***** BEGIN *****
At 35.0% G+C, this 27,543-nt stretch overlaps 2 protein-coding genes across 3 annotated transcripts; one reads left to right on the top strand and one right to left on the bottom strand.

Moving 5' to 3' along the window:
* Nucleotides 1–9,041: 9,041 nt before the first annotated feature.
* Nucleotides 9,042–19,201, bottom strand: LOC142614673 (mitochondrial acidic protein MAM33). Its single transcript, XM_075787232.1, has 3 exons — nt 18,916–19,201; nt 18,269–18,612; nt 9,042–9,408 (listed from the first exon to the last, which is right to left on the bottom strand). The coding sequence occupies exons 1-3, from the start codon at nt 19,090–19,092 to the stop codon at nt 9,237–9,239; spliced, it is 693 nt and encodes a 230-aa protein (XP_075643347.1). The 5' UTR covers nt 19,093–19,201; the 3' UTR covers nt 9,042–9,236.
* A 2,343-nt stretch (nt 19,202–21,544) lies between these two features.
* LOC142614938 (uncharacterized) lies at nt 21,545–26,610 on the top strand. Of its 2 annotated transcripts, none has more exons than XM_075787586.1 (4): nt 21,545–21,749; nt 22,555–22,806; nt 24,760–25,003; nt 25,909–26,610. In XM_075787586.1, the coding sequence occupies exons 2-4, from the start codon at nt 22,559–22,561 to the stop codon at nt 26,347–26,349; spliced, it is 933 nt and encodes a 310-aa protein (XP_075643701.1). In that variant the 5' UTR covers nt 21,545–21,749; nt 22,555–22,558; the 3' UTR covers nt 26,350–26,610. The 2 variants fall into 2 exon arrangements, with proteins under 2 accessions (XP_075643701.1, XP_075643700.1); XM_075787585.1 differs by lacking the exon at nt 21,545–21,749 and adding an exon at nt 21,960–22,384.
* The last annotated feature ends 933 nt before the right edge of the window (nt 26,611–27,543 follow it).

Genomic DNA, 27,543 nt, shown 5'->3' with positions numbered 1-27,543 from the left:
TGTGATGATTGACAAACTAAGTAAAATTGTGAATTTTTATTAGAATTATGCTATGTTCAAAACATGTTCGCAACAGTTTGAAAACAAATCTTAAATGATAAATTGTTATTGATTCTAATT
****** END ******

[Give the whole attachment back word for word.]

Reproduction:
At 35.0% G+C, this 27,543-nt stretch overlaps 2 protein-coding genes across 3 annotated transcripts; one reads left to right on the top strand and one right to left on the bottom strand.

Moving 5' to 3' along the window:
* Nucleotides 1–9,041: 9,041 nt before the first annotated feature.
* Nucleotides 9,042–19,201, bottom strand: LOC142614673 (mitochondrial acidic protein MAM33). Its single transcript, XM_075787232.1, has 3 exons — nt 18,916–19,201; nt 18,269–18,612; nt 9,042–9,408 (listed from the first exon to the last, which is right to left on the bottom strand). The coding sequence occupies exons 1-3, from the start codon at nt 19,090–19,092 to the stop codon at nt 9,237–9,239; spliced, it is 693 nt and encodes a 230-aa protein (XP_075643347.1). The 5' UTR covers nt 19,093–19,201; the 3' UTR covers nt 9,042–9,236.
* A 2,343-nt stretch (nt 19,202–21,544) lies between these two features.
* LOC142614938 (uncharacterized) lies at nt 21,545–26,610 on the top strand. Of its 2 annotated transcripts, none has more exons than XM_075787586.1 (4): nt 21,545–21,749; nt 22,555–22,806; nt 24,760–25,003; nt 25,909–26,610. In XM_075787586.1, the coding sequence occupies exons 2-4, from the start codon at nt 22,559–22,561 to the stop codon at nt 26,347–26,349; spliced, it is 933 nt and encodes a 310-aa protein (XP_075643701.1). In that variant the 5' UTR covers nt 21,545–21,749; nt 22,555–22,558; the 3' UTR covers nt 26,350–26,610. The 2 variants fall into 2 exon arrangements, with proteins under 2 accessions (XP_075643701.1, XP_075643700.1); XM_075787585.1 differs by lacking the exon at nt 21,545–21,749 and adding an exon at nt 21,960–22,384.
* The last annotated feature ends 933 nt before the right edge of the window (nt 26,611–27,543 follow it).

Genomic DNA, 27,543 nt, shown 5'->3' with positions numbered 1-27,543 from the left:
TGTGATGATTGACAAACTAAGTAAAATTGTGAATTTTTATTAGAATTATGCTATGTTCAAAACATGTTCGCAACAGTTTGAAAACAAATCTTAAATGATAAATTGTTATTGATTCTAATT